December 17, 2016, Emmanuel Church, Boston
December 18, 2016, First Unitarian Church, Worcester
Versos Ignacio Jerusalem (1707-1769)
performed in alternation with Magnificat (chant, tone 6)
Por Aquel horizonte Juan Francés de Iribarren (1699-1767)
Tarará, qui yo soy Antón Antonio de Salazar (1650-1715)
Cherubes e pastores Ignacio Jerusalem
Folias Galeggas Santiago de Murcia (1673-1739)
A cantar un Villancico Roque Ceruti (c.1683-1750)
Versos José Manuel Aldana (1758-1810)
performed in alternation with Psalm111 (chant, tone 5a)
Gaitas Santiago de Murcia
Como aunque culpa Manuel de Zumaya (c.1678-1755)
Al dormir el sol Sebastián Durón (1660-1716)
Vaya de Jácara, amigos Rafael Antonio Castellanos (d. 1791)
Paysannos Santiago de Murcia
Válgame dios y que tres (excerpt) Fabián García Pacheco (c.1725- c.1808)
Jessica Petrus, soprano; Catherine Hedberg, mezzo soprano
Suzanne Stumpf and Rachel Kurihara, traversos; Sarah Darling and Jesse Irons, violins
Eloy Cruz, Baroque guitar; Daniel Ryan, cello; Michael Bahmann, harpsichord
This program explores the lively, colorful, and expressive music composed for the Christmas season in some of the major cultural centers of New Spain: Mexico, Peru, and Guatemala. While some of the composers represented on this program were immigrant and others native-born, their styles generally reflect the musical trends of their Spanish contemporaries, with the occasional added spice of indigenous influences.
Although there is evidence that instrumental ensemble music was cultivated in Spain and its colonies during the Baroque period, the lack of extant sources in New Spain is truly puzzling. This may be accounted for, in part, by a strong improvisation tradition, particularly in the 17th century. There is, however, an important and little-known body of work for instrumental ensemble composed for liturgical usage. Known as versos, these pieces comprise a series of short movements written to be played in alternation with sung chant verses of psalms or canticles, essentially substituting for the sung verses they replace. While a tradition of verses played in alternatim with chant was common in the Catholic countries of Europe throughout the Renaissance and Baroque, the instrument most often used was the organ, so the instrumental ensemble versos of the Mexican repertory are highly unusual.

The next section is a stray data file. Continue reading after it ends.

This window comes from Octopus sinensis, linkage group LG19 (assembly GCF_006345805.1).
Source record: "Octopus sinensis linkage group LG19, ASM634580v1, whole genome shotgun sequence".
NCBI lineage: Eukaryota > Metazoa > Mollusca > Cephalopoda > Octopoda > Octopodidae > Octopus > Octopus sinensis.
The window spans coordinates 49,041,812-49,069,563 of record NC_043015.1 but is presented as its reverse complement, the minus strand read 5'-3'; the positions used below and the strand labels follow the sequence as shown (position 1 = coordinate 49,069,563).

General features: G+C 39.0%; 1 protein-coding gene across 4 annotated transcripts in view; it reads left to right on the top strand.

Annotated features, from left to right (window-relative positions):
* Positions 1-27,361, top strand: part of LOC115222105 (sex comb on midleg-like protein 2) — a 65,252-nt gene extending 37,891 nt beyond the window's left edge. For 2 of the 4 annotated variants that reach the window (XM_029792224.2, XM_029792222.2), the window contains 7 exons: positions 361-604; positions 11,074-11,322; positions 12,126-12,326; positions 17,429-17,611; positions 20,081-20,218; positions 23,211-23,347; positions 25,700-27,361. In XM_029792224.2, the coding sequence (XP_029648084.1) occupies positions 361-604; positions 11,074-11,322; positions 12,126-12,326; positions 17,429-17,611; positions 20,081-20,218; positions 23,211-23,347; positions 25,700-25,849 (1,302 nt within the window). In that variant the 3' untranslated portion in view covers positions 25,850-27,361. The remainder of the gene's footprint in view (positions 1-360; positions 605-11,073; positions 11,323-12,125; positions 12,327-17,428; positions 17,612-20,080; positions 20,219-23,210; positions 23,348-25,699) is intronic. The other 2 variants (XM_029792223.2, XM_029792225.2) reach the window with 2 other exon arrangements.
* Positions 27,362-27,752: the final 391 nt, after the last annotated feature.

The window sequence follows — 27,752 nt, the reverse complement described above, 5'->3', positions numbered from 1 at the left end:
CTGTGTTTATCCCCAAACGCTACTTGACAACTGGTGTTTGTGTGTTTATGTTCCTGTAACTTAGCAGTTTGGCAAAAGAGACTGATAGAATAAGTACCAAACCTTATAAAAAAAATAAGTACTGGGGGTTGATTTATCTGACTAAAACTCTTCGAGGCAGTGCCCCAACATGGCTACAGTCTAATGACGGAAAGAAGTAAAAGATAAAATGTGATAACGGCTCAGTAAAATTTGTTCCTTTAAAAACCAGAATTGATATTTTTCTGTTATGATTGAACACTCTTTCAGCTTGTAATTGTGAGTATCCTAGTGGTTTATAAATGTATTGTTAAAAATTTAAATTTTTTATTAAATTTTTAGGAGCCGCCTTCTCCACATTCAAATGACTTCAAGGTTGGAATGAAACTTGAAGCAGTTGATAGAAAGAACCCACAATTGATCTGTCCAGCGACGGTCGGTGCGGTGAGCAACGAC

We have chosen to open both halves of our program with two very contrasting sets of versos. Both are receiving their regional premieres in our performances. The sources for the versos are found in the collection: “Microfilms de los acervos musicales de las catedrales metropolitanas de México y Puebla de la Biblioteca Nacional de Antropología e Historia” INAH, by Lincoln Spiess and E. Thomas Stanford. We thank the Boston University Music Library, Holly Mockovac, and Prof. Benjamín Juárez, for making the microfilms of these works available to us.
Ignacio Jerusalem was a prominent composer and maestro de capilla at the Mexico City cathedral. He set a high standard for music-making in the city, reforming and improving the musical forces there, and composing a large body of works that were performed widely and as far afield as the California missions. Jerusalem wrote several sets of versos for the instrumental forces of the cathedral in a variety of keys and instrumentations.
Another composer of versos was José Manuel Aldana. In contrast to most of the other composers on this program, Aldana was also heavily involved in secular musical activities as violinist, including
becoming leader of the theatre orchestra at the Mexico City Coliseo. His set of versos has a distinctly secular style reminiscent of a Classical divertimento.
The other instrumental works included on this program—Folias Galeggas, Gaitas, Paysannos—are by the Spanish guitarist Santiago de Murcia who is known as author of an important treatise on guitar playing and for three manuscript collections of guitar music. Two of these collections were exported to the New World in the 18th century. The “Salvidar Codex No. 4” collection was brought to Mexico and contains works based on popular tunes of the era, including some that have lived on as Christmas carols.